Spring and summer are when most people seek to get outdoors, but I actually prefer winter in the Lowcountry, particularly if my aim is one of my chief hobbies, photographing birds. In the winter, there are no bugs to battle, flattering light and little foliage to block the view of your subject.
What's more, you get visits from out-of-the-ordinary species.
Barry Lowes, noted nature photographer and birder, is hip to cool-weather bird-watching, too. He will present photographs of 135 birds commonly seen during the winter on Hilton Head Island during a Dec. 4 event at First Presbyterian Church at 540 William Hilton Parkway. (For the sake of this post, you'll have to settle for a dozen or so of my amateur shots.) Many of these birds could be spotted during the 2013 Audubon Christmas bird count.
The event starts with a 7 p.m. cookie exchange and social. Lowes' presentation begins at 7:30 p.m. and is free and open to the public, according to a news release. Prior registration is not necessary.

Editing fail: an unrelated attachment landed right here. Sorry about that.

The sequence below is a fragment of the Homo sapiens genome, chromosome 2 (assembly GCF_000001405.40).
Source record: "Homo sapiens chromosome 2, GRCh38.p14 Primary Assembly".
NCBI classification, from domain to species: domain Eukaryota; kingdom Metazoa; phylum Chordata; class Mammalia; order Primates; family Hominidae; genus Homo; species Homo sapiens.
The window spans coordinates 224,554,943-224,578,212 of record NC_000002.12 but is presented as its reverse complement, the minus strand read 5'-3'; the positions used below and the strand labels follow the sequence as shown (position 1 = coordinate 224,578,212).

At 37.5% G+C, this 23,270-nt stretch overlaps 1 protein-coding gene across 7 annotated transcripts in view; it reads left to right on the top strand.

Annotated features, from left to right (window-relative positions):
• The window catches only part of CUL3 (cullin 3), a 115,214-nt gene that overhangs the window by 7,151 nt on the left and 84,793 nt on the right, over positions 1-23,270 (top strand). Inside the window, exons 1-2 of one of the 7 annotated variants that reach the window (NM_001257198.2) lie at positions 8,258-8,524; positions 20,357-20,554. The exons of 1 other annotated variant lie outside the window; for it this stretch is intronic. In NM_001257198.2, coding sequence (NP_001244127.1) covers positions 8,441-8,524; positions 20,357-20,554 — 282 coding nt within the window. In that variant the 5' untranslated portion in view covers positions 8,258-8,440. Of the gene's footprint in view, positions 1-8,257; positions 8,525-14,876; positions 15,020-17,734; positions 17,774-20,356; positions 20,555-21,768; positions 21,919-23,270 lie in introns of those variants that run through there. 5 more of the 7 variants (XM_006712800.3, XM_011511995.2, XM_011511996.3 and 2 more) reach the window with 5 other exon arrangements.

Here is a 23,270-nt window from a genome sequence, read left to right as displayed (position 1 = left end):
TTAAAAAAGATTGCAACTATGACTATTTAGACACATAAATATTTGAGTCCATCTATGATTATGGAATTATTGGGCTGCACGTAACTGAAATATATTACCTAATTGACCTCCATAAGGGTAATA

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The presentation serves as a review for Hilton Head Island Audubon Society members who are involved in the upcoming 2013 Christmas Bird Count, but is it also enthusiastically attended by those who enjoy seeing these beautiful photographs of birds, the release said.
The Hilton Head Island Audubon Society has traditionally used Lowes' presentation as its Christmas party. (Members are on the hook for the cookies — each is asked to bring a plate full.) There will be time to socialize, eat cookies and buy Audubon items before the presentation starts, according to the news release.
Now the longest-running citizen science survey in the world -- 114 years -- Audubon's annual Christmas bird count will begin Dec. 14. The data collected helps identify birds in most urgent need of conservation action, as well as conservation success stories.